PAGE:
Wednesday, June 01, 2005

Drylabbing?

The Houston Police Department crime lab has been under a dark cloud for a couple years now. It started when problems were discovered in the DNA lab. Those problems resulted in at least two innocent people being sent to prison in sexual assault cases. Since then, incompetence and misconduct has been found in the ballistics lab, toxicology lab, and serology lab (where a forensic "scientist" got the blood type of an unknown sample incorrect--the blood type!). Now, though, comes word that in the most-used section of the lab--controlled substances--has actually completely fabricated test results to conform to police suspicions. The practice, called "drylabbing," involved the forensic "scientists" never actually performing the required lab tests, but instead completely fabricating the results. In one case, the "scientist" was supposed to test tablets that the police suspected were a date-rape drug. Instead of testing the tablets recovered from the defendant, the "scientist" tested a known sample of the date-rape drug itself, and reported the results as a test of the tablets from the defendant. The scariest part of the whole thing is that of the two lab workers involved in the "dry-labbing," one of them still works there. I'm just curious as to whether the prosecutor has been turning over to defense attorneys this information in cases where this "scientist" is currently responsible for conducting the tests. I'm guessing not, but I could be wrong.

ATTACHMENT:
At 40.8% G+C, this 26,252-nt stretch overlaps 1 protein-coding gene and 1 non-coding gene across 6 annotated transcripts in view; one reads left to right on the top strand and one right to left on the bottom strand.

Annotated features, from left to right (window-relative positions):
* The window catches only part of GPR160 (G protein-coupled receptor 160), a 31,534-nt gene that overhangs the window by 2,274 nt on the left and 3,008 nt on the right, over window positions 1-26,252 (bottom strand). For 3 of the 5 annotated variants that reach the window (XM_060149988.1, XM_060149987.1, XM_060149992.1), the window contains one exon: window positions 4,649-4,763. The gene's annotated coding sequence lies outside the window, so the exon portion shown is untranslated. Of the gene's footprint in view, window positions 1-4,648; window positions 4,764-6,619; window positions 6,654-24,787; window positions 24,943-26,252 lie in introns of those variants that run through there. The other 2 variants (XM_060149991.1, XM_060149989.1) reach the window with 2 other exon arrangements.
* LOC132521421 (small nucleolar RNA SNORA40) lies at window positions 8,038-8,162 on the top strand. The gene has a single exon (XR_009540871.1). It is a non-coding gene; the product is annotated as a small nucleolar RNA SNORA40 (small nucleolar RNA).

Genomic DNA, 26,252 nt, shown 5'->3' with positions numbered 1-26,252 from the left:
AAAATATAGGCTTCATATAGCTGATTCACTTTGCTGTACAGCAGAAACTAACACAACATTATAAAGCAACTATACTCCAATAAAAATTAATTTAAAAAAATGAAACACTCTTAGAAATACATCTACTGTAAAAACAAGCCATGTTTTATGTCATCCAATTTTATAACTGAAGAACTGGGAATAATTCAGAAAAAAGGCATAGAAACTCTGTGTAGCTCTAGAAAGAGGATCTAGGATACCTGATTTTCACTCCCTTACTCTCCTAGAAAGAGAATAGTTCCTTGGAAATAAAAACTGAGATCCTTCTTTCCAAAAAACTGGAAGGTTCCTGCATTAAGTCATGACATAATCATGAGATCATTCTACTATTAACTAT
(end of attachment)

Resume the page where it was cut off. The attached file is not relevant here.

This whole situation highlights the major problem that the state refuses to address as it relates to crime labs. And while the HPD lab has been the big headline-grabber for the last couple years, there have also been numerous problems reported at Department of Public Safety labs across the state, so this is not simply a Houston issue. This year, the legislature created some sort of Forensic Science Commission that is supposed to oversee all crime labs in the state. It sounds great, but I'm reserving judgment until I see what they actually accomplish. In the meantime, back to what I see as the major problem. Crime labs should not be a branch of law enforcement! They should not be a part of the police department. They should not be a part of DPS. This isn't like CSI where the crime lab folks are running around interviewing suspects and other nonsense. These people are supposed to be objective scientists. And when they work for the police department, that is a hell of a lot harder. In Oklahoma City, forensice "scientist" Joyce Gilchrist of the Oklahoma City PD crime lab was named "Police Officer of the Year" because of her oustanding work in putting people away. Of course, she was a complete fraud and lying through her teeth the whole time. I'm not sure about this, but I'm guessing that if she had truthfully reported scientifically accurate results that repeatedly did not implicate the police's suspect, she wouldn't have been singled out for that award.

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